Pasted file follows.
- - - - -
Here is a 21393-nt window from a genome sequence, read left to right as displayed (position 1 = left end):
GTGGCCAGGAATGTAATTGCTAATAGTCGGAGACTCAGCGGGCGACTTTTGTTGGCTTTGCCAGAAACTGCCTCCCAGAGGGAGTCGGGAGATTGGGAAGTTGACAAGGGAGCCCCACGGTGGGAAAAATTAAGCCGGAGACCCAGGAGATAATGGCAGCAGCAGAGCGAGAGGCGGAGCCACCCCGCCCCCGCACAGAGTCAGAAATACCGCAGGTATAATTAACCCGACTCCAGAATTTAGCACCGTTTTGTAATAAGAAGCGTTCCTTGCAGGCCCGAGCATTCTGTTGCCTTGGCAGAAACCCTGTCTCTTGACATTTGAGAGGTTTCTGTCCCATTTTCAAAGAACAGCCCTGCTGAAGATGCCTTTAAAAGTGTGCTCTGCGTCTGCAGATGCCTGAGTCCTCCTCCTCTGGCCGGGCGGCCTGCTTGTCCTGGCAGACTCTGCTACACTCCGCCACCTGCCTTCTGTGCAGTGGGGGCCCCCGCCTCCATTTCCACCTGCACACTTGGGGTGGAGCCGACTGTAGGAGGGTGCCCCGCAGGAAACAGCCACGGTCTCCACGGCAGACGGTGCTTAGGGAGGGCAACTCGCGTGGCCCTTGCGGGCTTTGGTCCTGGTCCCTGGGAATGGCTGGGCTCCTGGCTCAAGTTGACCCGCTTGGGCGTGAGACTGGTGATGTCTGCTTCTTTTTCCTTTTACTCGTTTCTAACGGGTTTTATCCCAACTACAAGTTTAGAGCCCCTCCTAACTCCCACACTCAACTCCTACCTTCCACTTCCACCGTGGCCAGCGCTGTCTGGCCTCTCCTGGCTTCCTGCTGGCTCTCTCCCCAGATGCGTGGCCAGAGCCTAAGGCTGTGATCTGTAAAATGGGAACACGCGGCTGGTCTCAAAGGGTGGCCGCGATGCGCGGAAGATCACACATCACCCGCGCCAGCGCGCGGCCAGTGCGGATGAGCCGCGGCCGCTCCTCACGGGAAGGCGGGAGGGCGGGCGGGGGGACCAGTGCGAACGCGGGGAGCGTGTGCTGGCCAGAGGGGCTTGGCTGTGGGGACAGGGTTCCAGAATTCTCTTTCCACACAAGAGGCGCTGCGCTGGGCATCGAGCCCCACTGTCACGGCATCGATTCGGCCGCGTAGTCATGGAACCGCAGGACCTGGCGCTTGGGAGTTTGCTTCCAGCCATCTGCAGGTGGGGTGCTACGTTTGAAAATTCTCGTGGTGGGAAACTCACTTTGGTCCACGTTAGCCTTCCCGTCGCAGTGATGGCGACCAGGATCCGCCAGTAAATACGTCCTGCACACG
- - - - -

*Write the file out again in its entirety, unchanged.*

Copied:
Here is a 21393-nt window from a genome sequence, read left to right as displayed (position 1 = left end):
GTGGCCAGGAATGTAATTGCTAATAGTCGGAGACTCAGCGGGCGACTTTTGTTGGCTTTGCCAGAAACTGCCTCCCAGAGGGAGTCGGGAGATTGGGAAGTTGACAAGGGAGCCCCACGGTGGGAAAAATTAAGCCGGAGACCCAGGAGATAATGGCAGCAGCAGAGCGAGAGGCGGAGCCACCCCGCCCCCGCACAGAGTCAGAAATACCGCAGGTATAATTAACCCGACTCCAGAATTTAGCACCGTTTTGTAATAAGAAGCGTTCCTTGCAGGCCCGAGCATTCTGTTGCCTTGGCAGAAACCCTGTCTCTTGACATTTGAGAGGTTTCTGTCCCATTTTCAAAGAACAGCCCTGCTGAAGATGCCTTTAAAAGTGTGCTCTGCGTCTGCAGATGCCTGAGTCCTCCTCCTCTGGCCGGGCGGCCTGCTTGTCCTGGCAGACTCTGCTACACTCCGCCACCTGCCTTCTGTGCAGTGGGGGCCCCCGCCTCCATTTCCACCTGCACACTTGGGGTGGAGCCGACTGTAGGAGGGTGCCCCGCAGGAAACAGCCACGGTCTCCACGGCAGACGGTGCTTAGGGAGGGCAACTCGCGTGGCCCTTGCGGGCTTTGGTCCTGGTCCCTGGGAATGGCTGGGCTCCTGGCTCAAGTTGACCCGCTTGGGCGTGAGACTGGTGATGTCTGCTTCTTTTTCCTTTTACTCGTTTCTAACGGGTTTTATCCCAACTACAAGTTTAGAGCCCCTCCTAACTCCCACACTCAACTCCTACCTTCCACTTCCACCGTGGCCAGCGCTGTCTGGCCTCTCCTGGCTTCCTGCTGGCTCTCTCCCCAGATGCGTGGCCAGAGCCTAAGGCTGTGATCTGTAAAATGGGAACACGCGGCTGGTCTCAAAGGGTGGCCGCGATGCGCGGAAGATCACACATCACCCGCGCCAGCGCGCGGCCAGTGCGGATGAGCCGCGGCCGCTCCTCACGGGAAGGCGGGAGGGCGGGCGGGGGGACCAGTGCGAACGCGGGGAGCGTGTGCTGGCCAGAGGGGCTTGGCTGTGGGGACAGGGTTCCAGAATTCTCTTTCCACACAAGAGGCGCTGCGCTGGGCATCGAGCCCCACTGTCACGGCATCGATTCGGCCGCGTAGTCATGGAACCGCAGGACCTGGCGCTTGGGAGTTTGCTTCCAGCCATCTGCAGGTGGGGTGCTACGTTTGAAAATTCTCGTGGTGGGAAACTCACTTTGGTCCACGTTAGCCTTCCCGTCGCAGTGATGGCGACCAGGATCCGCCAGTAAATACGTCCTGCACACG